WASHINGTON ― With the president and his lawyers claiming he is shielded from prosecution and simultaneously able to pardon himself for any federal crime, are there any checks on Donald Trump’s actions at all from the courts?
And what happens if the courts rule against him on a matter he believes could threaten his presidency or even his liberty?
As Trump’s claims of overarching, even regal powers have grown more fervid in recent weeks, those questions have become increasingly worrisome to constitutional experts.
“I don’t want to be an alarmist,” said Sarah Turberville with the Constitution Project, a group that has been urging Congress to pass a law protecting special counsel Robert Mueller and his investigation into Trump’s campaign. “But you could see this coming to a head.”
“There certainly is such a worry,” said Laurence Tribe, a constitutional law professor at Harvard Law School.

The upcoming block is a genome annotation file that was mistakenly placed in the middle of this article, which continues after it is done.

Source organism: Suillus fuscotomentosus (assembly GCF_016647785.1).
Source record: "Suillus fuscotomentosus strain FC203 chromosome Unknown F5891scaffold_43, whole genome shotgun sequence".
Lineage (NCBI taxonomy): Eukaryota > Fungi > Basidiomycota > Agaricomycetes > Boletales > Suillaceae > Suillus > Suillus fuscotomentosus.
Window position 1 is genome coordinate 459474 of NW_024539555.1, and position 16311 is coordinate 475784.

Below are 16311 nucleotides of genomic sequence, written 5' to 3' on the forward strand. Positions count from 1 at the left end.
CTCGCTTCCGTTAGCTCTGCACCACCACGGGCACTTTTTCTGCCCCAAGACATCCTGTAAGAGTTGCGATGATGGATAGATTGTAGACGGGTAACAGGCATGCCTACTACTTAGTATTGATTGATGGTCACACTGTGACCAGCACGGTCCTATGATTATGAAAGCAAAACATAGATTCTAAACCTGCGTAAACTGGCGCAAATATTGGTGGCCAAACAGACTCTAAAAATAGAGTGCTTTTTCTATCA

Thus far, Trump does not appear ready to directly challenge the power of the judiciary over him ― or at least his most talkative lawyer, former prosecutor Rudolph Giuliani, does not. When discussing a hypothetical subpoena by Mueller demanding that Trump appear before a grand jury, Giuliani said he would seek to quash it in court rather than just ignore it.
Mueller would surely go to court to enforce an ignored subpoena, Giuliani said in a recent interview with HuffPost. And the special counsel could have the president held in contempt if Trump’s lawyers lost that dispute. “We want to avoid the argument that the president is operating above the law,” Giuliani said.
Multiple legal scholars contend that Trump and his team are already arguing that he is above the law. In a 20-page letter sent to Mueller in January, Trump’s lawyers claimed that the president, as head of the executive branch, has the authority to end any investigation undertaken within that branch as well as to render them moot using his pardon power.
Anonymous: one of the things that made America great is NO ONE should be above the law, and that has to apply particularly to those in power.